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A cleft palate fistula is a small hole at the roof of the mouth. This can occur during the recovery process after cleft palate surgery, or sometimes people are born with it. Thankfully, there’s a temporary solution called a palatal obturator. “It’s nothing more than an invisible retainer,” Lance told us. Lance is a lab tech who works at an orthodontic clinic. This year, he joined the October SmileTrain team that came to perform cleft lip and palate surgeries. 

Unlike traditional retainers, obturators attach to both the teeth and the roof of the mouth. “For adults, when they eat and drink, it doesn’t go into their nose,” Lance said. It also decreases the risk of sinus infections resulting from trapped food in the sinus cavities. For children, it has the added benefit of allowing them to eat more and gain strength while wearing the device so they can eventually have surgery to repair the fistula.

Lance came not only to help but also to teach! He trained staff at CURE Kenya to make these devices so that we can help patients even after he returns home. One of his trainees was Gladys, a CURE Kenya nurse and operating room manager. In training, Gladys made an obturator for Monicah, a mama who brought her baby to CURE Kenya for a cleft lip surgery. For years, Monicah had a fistula left behind from cleft lip surgery that she had when she was younger. With the obturator, Monicah was able to eat food without it going up her nose! “I think it’s a life-changing device. It improves speech and helps patients eat,” Gladys said.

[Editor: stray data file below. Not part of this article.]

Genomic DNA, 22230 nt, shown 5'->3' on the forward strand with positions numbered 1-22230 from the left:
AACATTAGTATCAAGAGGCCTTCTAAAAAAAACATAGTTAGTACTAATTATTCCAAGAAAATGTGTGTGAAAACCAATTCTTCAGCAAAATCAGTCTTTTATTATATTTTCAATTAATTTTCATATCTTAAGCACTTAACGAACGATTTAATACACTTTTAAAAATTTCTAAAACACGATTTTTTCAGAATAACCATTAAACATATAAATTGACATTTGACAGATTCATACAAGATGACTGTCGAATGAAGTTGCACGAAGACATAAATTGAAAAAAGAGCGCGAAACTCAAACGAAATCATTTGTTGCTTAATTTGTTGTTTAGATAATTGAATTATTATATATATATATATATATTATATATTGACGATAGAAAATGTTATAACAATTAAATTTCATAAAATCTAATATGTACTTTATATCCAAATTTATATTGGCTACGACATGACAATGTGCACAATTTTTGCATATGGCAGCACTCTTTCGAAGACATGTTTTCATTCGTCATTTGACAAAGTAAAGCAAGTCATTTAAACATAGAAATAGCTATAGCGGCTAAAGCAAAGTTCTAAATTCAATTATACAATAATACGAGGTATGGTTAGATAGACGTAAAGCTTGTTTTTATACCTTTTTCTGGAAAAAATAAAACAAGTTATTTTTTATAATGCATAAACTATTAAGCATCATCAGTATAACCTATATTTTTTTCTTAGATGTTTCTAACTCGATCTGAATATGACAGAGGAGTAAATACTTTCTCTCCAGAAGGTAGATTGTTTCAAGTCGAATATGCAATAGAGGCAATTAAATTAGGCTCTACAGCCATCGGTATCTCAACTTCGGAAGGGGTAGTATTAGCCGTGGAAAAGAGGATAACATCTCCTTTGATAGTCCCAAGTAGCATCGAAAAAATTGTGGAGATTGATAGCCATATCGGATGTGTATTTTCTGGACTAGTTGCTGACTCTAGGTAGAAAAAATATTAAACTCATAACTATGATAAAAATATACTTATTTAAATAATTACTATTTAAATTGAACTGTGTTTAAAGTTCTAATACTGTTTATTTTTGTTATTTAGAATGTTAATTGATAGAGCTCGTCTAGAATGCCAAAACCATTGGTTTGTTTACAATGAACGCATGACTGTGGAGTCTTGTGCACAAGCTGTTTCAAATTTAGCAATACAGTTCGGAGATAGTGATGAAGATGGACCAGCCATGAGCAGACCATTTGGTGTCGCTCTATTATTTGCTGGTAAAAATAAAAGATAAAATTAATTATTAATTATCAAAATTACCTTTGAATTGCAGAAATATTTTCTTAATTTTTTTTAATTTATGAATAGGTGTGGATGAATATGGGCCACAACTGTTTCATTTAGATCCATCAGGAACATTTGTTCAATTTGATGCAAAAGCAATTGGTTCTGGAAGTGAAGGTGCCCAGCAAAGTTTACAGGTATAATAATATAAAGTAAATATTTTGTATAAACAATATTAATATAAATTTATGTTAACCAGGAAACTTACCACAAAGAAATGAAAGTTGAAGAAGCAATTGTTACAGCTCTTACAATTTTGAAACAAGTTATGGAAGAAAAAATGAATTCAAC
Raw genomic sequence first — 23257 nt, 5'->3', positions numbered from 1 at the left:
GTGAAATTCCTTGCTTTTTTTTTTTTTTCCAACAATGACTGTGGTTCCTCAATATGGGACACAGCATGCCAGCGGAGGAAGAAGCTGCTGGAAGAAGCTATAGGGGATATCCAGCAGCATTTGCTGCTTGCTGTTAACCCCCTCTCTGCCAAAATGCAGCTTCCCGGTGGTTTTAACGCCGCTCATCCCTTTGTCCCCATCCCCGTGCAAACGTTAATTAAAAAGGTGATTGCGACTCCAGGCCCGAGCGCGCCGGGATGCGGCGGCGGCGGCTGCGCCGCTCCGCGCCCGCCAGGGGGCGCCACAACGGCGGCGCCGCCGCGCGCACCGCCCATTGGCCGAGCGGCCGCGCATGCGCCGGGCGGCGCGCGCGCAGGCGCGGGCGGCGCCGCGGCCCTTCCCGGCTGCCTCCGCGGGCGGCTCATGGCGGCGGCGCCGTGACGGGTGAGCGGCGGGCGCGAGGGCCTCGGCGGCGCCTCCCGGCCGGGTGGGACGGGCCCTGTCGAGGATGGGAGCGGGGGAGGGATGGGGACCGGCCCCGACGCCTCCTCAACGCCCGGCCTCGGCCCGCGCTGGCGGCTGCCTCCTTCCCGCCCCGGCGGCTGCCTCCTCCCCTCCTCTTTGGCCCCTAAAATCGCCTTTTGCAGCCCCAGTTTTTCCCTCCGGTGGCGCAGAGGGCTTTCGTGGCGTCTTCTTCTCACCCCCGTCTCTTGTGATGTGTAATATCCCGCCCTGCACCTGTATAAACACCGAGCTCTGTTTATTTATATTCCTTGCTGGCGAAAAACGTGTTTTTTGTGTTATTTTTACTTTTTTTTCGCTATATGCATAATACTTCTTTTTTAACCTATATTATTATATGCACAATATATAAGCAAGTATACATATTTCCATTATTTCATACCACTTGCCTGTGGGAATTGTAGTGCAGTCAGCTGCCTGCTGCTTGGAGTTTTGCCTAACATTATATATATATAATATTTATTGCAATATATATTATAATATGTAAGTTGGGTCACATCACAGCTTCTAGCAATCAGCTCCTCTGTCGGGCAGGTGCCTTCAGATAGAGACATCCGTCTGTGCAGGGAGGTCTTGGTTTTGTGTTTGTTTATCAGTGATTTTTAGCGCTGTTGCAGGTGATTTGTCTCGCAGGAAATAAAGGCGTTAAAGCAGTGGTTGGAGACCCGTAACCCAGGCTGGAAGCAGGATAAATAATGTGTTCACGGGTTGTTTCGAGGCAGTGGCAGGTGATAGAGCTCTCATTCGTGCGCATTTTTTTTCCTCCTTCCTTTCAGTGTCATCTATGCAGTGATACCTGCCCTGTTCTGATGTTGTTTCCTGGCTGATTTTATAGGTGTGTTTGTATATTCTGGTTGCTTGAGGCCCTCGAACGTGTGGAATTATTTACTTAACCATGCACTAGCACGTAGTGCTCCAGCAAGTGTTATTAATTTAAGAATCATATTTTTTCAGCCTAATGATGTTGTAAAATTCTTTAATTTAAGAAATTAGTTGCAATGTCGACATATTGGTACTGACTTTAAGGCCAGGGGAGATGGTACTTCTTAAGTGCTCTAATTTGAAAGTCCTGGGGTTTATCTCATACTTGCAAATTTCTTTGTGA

Now that Gladys is trained, more patients can get help at CURE Kenya in the future. “I had a good teacher,” Gladys said. Lance replied, “She’s very smart. She could have figured it out on her own. If I came on this trip and only made Monicah’s life better, it would have been worth it.” Thanks to Lance, multiple patients were helped with the palatal obturator device during the week he was here, and thanks to Gladys’ training, many more patients will be helped in the future! 

Gladys and Lance

 “I hope to pass the talent to others,” Gladys said.

About AIC-CURE Children’s Hospital of Kenya

CURE Kenya has been a place of hope since opening its doors in 1998. We were Africa’s first orthopedic teaching hospital when it opened in Kijabe. More than just providing life-changing surgeries, CURE cares for the emotional and spiritual needs of all our patients. Our teaching hospital has 47 beds, four operating rooms, and an outpatient clinic.

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CURE Kenya’s mission is to provide every child living with a disability the physical, emotional, and spiritual care they need to heal. If you have questions about becoming a patient or a partner with CURE, please contact us.

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